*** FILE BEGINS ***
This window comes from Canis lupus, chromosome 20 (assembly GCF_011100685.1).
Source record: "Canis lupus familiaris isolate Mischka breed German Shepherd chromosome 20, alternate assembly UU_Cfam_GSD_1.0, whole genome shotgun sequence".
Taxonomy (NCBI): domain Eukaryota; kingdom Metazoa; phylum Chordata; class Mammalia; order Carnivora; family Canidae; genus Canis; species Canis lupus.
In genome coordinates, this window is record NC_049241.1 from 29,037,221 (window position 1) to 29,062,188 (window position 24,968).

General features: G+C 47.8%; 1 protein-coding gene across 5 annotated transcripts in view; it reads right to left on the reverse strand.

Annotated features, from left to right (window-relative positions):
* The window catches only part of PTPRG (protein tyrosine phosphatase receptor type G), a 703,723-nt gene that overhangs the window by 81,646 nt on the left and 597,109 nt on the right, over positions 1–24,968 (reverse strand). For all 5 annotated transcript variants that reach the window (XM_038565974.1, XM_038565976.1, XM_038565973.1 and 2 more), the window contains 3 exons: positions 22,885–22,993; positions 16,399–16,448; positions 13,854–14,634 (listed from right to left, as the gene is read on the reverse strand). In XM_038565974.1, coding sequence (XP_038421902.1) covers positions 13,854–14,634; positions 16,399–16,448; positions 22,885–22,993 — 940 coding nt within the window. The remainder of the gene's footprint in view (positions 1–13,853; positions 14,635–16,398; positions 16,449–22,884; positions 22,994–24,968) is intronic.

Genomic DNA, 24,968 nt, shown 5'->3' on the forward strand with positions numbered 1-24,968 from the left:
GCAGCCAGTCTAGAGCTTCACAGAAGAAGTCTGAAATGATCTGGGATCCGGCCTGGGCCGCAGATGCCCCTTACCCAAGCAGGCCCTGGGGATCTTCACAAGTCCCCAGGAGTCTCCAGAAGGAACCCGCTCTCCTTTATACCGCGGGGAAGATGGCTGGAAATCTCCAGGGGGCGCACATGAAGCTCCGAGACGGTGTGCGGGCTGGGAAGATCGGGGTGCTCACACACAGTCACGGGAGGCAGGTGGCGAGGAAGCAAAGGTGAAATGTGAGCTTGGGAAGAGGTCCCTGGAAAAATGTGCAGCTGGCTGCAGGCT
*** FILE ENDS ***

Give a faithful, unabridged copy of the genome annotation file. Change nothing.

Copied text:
This window comes from Canis lupus, chromosome 20 (assembly GCF_011100685.1).
Source record: "Canis lupus familiaris isolate Mischka breed German Shepherd chromosome 20, alternate assembly UU_Cfam_GSD_1.0, whole genome shotgun sequence".
Taxonomy (NCBI): domain Eukaryota; kingdom Metazoa; phylum Chordata; class Mammalia; order Carnivora; family Canidae; genus Canis; species Canis lupus.
In genome coordinates, this window is record NC_049241.1 from 29,037,221 (window position 1) to 29,062,188 (window position 24,968).

General features: G+C 47.8%; 1 protein-coding gene across 5 annotated transcripts in view; it reads right to left on the reverse strand.

Annotated features, from left to right (window-relative positions):
* The window catches only part of PTPRG (protein tyrosine phosphatase receptor type G), a 703,723-nt gene that overhangs the window by 81,646 nt on the left and 597,109 nt on the right, over positions 1–24,968 (reverse strand). For all 5 annotated transcript variants that reach the window (XM_038565974.1, XM_038565976.1, XM_038565973.1 and 2 more), the window contains 3 exons: positions 22,885–22,993; positions 16,399–16,448; positions 13,854–14,634 (listed from right to left, as the gene is read on the reverse strand). In XM_038565974.1, coding sequence (XP_038421902.1) covers positions 13,854–14,634; positions 16,399–16,448; positions 22,885–22,993 — 940 coding nt within the window. The remainder of the gene's footprint in view (positions 1–13,853; positions 14,635–16,398; positions 16,449–22,884; positions 22,994–24,968) is intronic.

Genomic DNA, 24,968 nt, shown 5'->3' on the forward strand with positions numbered 1-24,968 from the left:
GCAGCCAGTCTAGAGCTTCACAGAAGAAGTCTGAAATGATCTGGGATCCGGCCTGGGCCGCAGATGCCCCTTACCCAAGCAGGCCCTGGGGATCTTCACAAGTCCCCAGGAGTCTCCAGAAGGAACCCGCTCTCCTTTATACCGCGGGGAAGATGGCTGGAAATCTCCAGGGGGCGCACATGAAGCTCCGAGACGGTGTGCGGGCTGGGAAGATCGGGGTGCTCACACACAGTCACGGGAGGCAGGTGGCGAGGAAGCAAAGGTGAAATGTGAGCTTGGGAAGAGGTCCCTGGAAAAATGTGCAGCTGGCTGCAGGCT